NYC Psychotherapist Blog

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Tuesday, September 12, 2023

What is Consensual Exhibitionism?

In my last article, What is Consensual Voyeurism?, I defined this term and discussed the difference between consensual voyeurism and nonconsensual voyeurism.  

In the current article, I'm focusing on the other side of this dynamic, which is consensual exhibitionism.

Consensual Exhibitionism

What is Consensual Exhibitionism?
Consensual exhibitionism is defined as when a person displays themselves in a sexual manner to a consenting viewer or viewers.

Consensual Exhibitionism

As part of consensual exhibitionism, both the person who is being viewed and the one who is viewing get sexual pleasure.  The one who is viewing might see him or herself as a consensual voyeur (or not).

Someone who engages in consensual exhibitionism doesn't necessarily need an audience. For instance, some people enjoy looking at themselves in a sexual manner in a mirror or in a video. 

Another example of both consensual exhibitionism and consensual voyeurism occurs on social media, like Instagram, where social media posters include pictures and videos of themselves posing sexually.

Similarly, OnlyFans provides a place for sex workers and others to create content for consensual exhibitionism that would have them banned on other sites.

For many people consensual exhibitionism is a fetish they enjoy practicing with a partner (or partners) privately or at sex parties, sex clubs or other places where everyone gives consent.

Consensual Exhibitionism at a Sex Party

People often "switch" from being a consensual exhibitionist to a consensual voyeur because they're turned on by both.  Others prefer one or the other.

Nonconsensual exhibitionism is very different.  This involves nonconsensual behavior, like exposing genitals to unsuspecting strangers. This is an exhibitionistic disorder and it's mostly practiced by a small percentage of men. It's also illegal.

How to Practice Consensual Exhibitionism in an Ethical and Responsible Way
If you and your partner want to practice consensual exhibitionism, you can do it in an ethical and responsible way with everyone involved consenting beforehand as to what will take place:
  • Allowing Your Partner to Watch You Masturbate: For people new to consensual exhibitionism, this can be a good way to start if both people feel comfortable with it.  As I mentioned in my previous article, many couples include watching each other masturbate as part of their sex script.
  • Role-Playing: See my prior article for how to include consensual exhibitionism as part of a sexual role play with your partner.

Consensual Exhibitionism as Part of Sexual Role Play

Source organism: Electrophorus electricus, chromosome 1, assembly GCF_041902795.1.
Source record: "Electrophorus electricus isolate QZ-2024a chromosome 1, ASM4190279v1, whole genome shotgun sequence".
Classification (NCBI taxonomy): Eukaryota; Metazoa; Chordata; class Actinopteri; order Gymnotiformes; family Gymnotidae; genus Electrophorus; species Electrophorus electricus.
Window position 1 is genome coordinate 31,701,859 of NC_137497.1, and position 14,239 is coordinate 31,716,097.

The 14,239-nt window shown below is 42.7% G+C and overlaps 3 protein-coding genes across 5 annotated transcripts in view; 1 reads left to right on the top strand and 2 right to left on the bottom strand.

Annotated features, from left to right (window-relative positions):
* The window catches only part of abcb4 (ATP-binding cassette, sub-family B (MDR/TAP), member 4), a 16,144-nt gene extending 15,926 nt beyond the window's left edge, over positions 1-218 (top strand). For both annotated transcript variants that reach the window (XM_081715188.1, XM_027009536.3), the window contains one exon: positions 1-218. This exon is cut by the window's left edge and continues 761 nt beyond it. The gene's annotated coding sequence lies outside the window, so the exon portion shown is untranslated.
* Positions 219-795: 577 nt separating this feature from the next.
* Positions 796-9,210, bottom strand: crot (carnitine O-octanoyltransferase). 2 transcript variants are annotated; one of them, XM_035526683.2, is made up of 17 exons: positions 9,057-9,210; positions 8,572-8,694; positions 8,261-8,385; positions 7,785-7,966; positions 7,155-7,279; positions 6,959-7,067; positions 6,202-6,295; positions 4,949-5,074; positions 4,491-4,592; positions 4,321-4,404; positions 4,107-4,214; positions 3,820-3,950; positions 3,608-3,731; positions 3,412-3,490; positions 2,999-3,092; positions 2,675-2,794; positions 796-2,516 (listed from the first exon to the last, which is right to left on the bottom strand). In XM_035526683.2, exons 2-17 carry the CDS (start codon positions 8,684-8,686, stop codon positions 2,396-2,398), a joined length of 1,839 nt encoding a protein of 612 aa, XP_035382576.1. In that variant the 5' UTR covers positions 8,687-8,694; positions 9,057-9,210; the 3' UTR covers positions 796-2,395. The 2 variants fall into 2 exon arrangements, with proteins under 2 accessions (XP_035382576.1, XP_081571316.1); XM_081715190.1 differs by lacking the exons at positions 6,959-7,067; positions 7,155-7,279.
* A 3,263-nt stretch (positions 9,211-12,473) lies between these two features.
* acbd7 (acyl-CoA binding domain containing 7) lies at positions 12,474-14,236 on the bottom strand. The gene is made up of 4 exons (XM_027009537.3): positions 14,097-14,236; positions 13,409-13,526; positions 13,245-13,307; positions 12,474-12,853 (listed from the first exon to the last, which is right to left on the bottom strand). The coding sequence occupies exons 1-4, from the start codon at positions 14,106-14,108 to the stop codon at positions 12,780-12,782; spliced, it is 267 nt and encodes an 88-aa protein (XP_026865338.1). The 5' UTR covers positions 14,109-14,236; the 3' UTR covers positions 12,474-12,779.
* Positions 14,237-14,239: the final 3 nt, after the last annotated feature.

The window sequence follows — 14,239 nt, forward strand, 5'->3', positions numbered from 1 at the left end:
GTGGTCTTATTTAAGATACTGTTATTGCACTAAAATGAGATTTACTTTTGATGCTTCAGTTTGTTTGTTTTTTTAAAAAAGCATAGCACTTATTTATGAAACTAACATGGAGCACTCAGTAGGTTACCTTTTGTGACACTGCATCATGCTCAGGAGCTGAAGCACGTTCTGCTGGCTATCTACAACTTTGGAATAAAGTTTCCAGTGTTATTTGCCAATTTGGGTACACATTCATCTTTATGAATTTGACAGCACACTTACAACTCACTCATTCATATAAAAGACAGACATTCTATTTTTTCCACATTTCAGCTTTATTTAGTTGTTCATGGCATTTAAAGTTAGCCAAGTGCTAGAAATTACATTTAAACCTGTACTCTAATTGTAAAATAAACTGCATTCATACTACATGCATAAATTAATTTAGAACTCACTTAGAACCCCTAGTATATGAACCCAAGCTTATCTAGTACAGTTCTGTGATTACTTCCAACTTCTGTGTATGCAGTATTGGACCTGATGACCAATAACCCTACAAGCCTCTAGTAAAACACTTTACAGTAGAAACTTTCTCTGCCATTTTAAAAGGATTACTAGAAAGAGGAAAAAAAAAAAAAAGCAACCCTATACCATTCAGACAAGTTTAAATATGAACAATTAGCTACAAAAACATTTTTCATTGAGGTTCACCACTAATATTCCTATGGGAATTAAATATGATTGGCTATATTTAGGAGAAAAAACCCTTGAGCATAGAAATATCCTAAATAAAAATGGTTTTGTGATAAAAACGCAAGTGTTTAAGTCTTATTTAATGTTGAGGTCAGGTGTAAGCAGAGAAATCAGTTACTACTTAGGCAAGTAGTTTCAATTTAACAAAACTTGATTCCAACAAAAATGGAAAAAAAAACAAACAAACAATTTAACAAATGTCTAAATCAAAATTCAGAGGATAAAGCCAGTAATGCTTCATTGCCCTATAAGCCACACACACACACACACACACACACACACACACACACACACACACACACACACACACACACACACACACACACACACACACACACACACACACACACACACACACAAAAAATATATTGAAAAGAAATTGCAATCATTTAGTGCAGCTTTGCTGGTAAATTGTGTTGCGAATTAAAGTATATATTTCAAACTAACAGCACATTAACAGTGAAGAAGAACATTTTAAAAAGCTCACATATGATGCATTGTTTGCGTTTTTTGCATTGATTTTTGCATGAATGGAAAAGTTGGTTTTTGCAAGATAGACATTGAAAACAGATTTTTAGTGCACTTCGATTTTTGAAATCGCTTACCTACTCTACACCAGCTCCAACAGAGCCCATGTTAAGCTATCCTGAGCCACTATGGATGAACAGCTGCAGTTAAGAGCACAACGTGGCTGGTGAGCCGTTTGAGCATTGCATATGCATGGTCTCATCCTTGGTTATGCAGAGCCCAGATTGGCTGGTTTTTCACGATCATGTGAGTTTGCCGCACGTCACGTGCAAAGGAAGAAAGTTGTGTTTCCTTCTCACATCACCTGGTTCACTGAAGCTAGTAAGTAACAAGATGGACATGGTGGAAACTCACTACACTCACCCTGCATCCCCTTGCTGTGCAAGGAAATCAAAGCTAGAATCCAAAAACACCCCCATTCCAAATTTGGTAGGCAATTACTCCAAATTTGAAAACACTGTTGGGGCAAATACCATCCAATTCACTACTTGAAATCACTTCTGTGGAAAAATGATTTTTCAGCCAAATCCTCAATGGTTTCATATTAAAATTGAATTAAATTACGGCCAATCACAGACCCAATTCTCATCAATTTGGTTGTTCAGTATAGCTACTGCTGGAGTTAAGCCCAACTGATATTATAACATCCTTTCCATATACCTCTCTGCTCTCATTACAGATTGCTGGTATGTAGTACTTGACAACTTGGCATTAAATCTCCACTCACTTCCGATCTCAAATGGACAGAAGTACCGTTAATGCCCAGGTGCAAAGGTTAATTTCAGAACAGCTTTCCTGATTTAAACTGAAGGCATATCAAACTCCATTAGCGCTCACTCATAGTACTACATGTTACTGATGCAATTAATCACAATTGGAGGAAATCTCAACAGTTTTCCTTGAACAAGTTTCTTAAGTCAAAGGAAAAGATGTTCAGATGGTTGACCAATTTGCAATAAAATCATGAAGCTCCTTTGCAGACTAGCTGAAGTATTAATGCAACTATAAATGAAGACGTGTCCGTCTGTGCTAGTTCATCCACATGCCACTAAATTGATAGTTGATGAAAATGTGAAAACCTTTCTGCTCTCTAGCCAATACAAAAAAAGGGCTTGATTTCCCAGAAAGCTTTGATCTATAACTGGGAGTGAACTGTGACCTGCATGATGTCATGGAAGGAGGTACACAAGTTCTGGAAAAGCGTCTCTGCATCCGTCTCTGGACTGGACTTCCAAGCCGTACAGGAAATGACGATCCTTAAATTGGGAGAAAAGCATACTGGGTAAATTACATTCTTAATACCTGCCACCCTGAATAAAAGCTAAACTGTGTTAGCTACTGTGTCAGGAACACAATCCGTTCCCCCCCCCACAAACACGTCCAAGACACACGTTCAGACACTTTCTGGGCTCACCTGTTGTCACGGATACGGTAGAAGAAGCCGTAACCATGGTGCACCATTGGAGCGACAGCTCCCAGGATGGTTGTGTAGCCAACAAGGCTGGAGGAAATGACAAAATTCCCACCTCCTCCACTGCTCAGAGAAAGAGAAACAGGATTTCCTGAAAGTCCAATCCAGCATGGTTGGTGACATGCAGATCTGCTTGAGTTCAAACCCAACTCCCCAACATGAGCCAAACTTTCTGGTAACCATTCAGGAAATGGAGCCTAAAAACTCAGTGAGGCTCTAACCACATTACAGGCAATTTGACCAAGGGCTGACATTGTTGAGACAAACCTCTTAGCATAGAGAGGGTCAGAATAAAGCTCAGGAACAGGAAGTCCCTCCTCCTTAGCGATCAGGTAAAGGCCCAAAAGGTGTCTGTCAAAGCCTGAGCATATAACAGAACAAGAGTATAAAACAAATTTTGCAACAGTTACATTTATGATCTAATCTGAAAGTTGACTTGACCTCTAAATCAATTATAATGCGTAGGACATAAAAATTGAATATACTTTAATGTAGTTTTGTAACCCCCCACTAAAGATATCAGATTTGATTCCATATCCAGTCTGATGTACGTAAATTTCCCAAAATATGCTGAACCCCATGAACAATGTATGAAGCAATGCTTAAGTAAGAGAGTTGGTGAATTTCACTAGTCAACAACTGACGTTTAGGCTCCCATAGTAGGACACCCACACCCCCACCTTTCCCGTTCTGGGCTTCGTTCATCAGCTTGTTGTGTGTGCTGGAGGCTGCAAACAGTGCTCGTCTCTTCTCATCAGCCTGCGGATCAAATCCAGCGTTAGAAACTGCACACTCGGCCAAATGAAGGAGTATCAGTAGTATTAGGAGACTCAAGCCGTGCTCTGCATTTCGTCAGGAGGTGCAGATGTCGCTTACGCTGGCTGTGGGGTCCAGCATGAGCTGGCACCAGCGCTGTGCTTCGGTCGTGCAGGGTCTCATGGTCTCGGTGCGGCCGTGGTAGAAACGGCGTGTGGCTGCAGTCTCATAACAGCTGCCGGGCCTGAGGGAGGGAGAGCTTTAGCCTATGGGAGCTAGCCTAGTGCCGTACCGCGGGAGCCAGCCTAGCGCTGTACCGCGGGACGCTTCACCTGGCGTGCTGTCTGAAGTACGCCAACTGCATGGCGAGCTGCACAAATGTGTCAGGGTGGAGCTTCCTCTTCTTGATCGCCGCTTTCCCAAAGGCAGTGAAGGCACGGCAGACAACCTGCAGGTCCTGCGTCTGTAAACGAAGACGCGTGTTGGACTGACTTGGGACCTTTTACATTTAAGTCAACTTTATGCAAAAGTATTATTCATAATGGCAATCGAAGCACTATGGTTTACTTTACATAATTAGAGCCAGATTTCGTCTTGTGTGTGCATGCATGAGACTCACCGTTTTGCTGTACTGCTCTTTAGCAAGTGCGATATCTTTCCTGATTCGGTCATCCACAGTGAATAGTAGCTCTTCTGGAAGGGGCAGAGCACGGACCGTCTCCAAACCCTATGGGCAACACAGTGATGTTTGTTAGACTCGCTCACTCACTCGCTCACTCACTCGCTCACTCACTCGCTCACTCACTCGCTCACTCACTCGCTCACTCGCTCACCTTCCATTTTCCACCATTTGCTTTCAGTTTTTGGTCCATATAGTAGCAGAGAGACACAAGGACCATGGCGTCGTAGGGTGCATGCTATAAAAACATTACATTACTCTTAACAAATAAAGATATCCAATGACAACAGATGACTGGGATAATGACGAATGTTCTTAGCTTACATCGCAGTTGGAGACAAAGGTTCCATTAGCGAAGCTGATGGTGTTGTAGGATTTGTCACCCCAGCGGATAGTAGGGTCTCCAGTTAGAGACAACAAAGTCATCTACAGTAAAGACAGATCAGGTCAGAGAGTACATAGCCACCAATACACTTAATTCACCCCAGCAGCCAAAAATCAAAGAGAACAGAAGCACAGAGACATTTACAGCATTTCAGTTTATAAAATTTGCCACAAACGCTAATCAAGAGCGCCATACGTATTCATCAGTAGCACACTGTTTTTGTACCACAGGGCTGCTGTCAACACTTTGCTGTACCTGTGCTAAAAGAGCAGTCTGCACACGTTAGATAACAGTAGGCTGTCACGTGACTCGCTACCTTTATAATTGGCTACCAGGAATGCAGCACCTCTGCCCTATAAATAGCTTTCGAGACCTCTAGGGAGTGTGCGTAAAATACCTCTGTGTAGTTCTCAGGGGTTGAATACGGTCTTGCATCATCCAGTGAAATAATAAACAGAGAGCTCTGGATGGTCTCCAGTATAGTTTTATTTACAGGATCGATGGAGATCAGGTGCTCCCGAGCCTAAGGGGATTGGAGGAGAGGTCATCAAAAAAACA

If You're New to Consensual Exhibitionism, Start Slowly
Just like trying out anything new sexually, make sure your partner is really into consensual exhibitionism and not just going along with your desire (see my article: What Are the Basic Rules of Sexual Consent).

Also, be aware that things don't always go well the first time when you're trying anything for the first time. It might go perfectly in your sexual fantasies, but when you're with a partner, there are other factors to consider, including initial awkwardness and other mishaps.

Before beginning anything new sexually, make sure you and your partner have discussed what you're both willing and unwilling to do and what the boundaries are.  Also, be prepared to stop if either of you feels uncomfortable.

Make sure there's time afterward--whether immediately afterward or at some other designated time--to talk about your individual experiences and whether it's something you want to do in the future.

In addition, prioritize sexual aftercare in whatever way is meaningful to you and your partner--including hugging, cuddling and whatever you both find soothing after sex.

Getting Help in Sex Therapy
Sex therapy is a form of talk therapy where you focus on sexual issues (see my article: What is Sex Therapy?).

There is no physical exam, nudity or sex during a sex therapy session (see my article: What Are Common Misconceptions About Sex Therapy?).

Many individual adults and couples with sexual problems find sex therapy to be helpful for a variety of issues (see my article: What Are Common Issues Discussed in Sex Therapy?).

To have a more fulfilling sex life, seek help from a licensed mental health professional who is a sex therapist.

About Me
I am a licensed New York City psychotherapist, hypnotherapist, EMDR, AEDP, EFT, Somatic Experiencing and Sex Therapist.

I am a sex positive therapist who works with individual adults and couples.

To find out more about me, visit my website: Josephine Ferraro, LCSW - NYC Psychotherapist.

To set up a consultation, call me at (917) 742-2624 during business hours or email me.